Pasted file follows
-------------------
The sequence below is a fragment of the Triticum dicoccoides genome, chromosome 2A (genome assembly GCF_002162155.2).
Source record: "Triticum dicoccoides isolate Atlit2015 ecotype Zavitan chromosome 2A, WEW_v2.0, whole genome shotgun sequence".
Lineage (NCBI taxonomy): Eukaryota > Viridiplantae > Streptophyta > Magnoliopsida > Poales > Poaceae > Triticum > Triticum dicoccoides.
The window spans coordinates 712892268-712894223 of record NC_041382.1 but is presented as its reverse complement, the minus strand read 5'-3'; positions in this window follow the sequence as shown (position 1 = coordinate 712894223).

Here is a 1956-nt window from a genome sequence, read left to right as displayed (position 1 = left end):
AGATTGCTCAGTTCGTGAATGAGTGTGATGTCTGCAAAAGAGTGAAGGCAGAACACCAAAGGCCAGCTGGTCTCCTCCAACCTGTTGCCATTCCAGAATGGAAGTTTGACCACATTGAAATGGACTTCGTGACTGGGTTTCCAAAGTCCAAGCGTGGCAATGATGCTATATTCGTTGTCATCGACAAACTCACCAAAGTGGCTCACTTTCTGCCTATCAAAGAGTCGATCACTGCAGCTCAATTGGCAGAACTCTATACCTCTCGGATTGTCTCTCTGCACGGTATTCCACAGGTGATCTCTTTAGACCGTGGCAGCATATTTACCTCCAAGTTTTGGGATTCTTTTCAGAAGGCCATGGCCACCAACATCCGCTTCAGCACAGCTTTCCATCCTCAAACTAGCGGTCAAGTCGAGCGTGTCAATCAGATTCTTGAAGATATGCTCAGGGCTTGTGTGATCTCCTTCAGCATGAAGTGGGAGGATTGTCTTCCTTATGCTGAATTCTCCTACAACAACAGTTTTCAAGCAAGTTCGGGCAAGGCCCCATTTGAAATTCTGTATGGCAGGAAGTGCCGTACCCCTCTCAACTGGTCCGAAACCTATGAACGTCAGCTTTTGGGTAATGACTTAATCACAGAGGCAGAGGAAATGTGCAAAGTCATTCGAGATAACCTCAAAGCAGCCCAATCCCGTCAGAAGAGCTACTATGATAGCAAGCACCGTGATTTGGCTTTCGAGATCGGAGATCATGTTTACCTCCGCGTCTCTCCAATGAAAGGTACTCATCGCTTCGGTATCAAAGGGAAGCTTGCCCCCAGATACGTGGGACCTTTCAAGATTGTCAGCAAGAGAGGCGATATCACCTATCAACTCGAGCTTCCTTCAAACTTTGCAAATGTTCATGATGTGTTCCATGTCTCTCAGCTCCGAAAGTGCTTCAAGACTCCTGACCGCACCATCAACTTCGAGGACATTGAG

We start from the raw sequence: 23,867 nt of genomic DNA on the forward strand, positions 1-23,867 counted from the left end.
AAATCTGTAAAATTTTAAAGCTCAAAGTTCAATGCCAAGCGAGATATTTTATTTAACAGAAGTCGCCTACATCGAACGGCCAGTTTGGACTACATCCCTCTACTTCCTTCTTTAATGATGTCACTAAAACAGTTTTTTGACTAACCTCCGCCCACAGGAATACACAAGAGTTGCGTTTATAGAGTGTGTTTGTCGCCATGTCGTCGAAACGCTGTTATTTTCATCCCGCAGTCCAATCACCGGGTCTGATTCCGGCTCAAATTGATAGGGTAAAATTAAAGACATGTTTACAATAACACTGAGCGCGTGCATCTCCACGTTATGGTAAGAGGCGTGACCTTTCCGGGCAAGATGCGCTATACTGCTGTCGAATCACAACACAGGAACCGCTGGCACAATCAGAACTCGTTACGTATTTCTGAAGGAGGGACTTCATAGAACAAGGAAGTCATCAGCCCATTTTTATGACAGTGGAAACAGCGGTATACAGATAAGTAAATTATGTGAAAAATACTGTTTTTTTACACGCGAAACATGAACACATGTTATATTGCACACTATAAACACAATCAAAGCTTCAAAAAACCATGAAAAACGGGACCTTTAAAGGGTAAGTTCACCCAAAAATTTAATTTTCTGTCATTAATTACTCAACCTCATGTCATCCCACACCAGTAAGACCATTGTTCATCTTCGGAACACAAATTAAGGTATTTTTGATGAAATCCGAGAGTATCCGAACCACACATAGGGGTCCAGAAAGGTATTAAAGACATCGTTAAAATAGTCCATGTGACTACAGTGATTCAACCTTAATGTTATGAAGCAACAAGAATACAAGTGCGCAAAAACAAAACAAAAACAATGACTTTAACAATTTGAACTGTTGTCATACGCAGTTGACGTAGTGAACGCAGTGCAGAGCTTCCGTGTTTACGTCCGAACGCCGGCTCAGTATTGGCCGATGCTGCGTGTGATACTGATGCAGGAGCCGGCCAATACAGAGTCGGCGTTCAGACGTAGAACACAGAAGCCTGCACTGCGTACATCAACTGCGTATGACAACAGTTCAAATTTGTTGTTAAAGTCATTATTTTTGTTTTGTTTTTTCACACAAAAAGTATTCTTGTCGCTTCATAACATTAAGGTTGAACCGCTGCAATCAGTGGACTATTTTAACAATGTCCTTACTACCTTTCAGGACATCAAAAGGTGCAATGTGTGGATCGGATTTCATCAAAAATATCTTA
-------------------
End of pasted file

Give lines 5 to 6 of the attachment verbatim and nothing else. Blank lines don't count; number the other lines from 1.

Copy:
Here is a 1956-nt window from a genome sequence, read left to right as displayed (position 1 = left end):
AGATTGCTCAGTTCGTGAATGAGTGTGATGTCTGCAAAAGAGTGAAGGCAGAACACCAAAGGCCAGCTGGTCTCCTCCAACCTGTTGCCATTCCAGAATGGAAGTTTGACCACATTGAAATGGACTTCGTGACTGGGTTTCCAAAGTCCAAGCGTGGCAATGATGCTATATTCGTTGTCATCGACAAACTCACCAAAGTGGCTCACTTTCTGCCTATCAAAGAGTCGATCACTGCAGCTCAATTGGCAGAACTCTATACCTCTCGGATTGTCTCTCTGCACGGTATTCCACAGGTGATCTCTTTAGACCGTGGCAGCATATTTACCTCCAAGTTTTGGGATTCTTTTCAGAAGGCCATGGCCACCAACATCCGCTTCAGCACAGCTTTCCATCCTCAAACTAGCGGTCAAGTCGAGCGTGTCAATCAGATTCTTGAAGATATGCTCAGGGCTTGTGTGATCTCCTTCAGCATGAAGTGGGAGGATTGTCTTCCTTATGCTGAATTCTCCTACAACAACAGTTTTCAAGCAAGTTCGGGCAAGGCCCCATTTGAAATTCTGTATGGCAGGAAGTGCCGTACCCCTCTCAACTGGTCCGAAACCTATGAACGTCAGCTTTTGGGTAATGACTTAATCACAGAGGCAGAGGAAATGTGCAAAGTCATTCGAGATAACCTCAAAGCAGCCCAATCCCGTCAGAAGAGCTACTATGATAGCAAGCACCGTGATTTGGCTTTCGAGATCGGAGATCATGTTTACCTCCGCGTCTCTCCAATGAAAGGTACTCATCGCTTCGGTATCAAAGGGAAGCTTGCCCCCAGATACGTGGGACCTTTCAAGATTGTCAGCAAGAGAGGCGATATCACCTATCAACTCGAGCTTCCTTCAAACTTTGCAAATGTTCATGATGTGTTCCATGTCTCTCAGCTCCGAAAGTGCTTCAAGACTCCTGACCGCACCATCAACTTCGAGGACATTGAG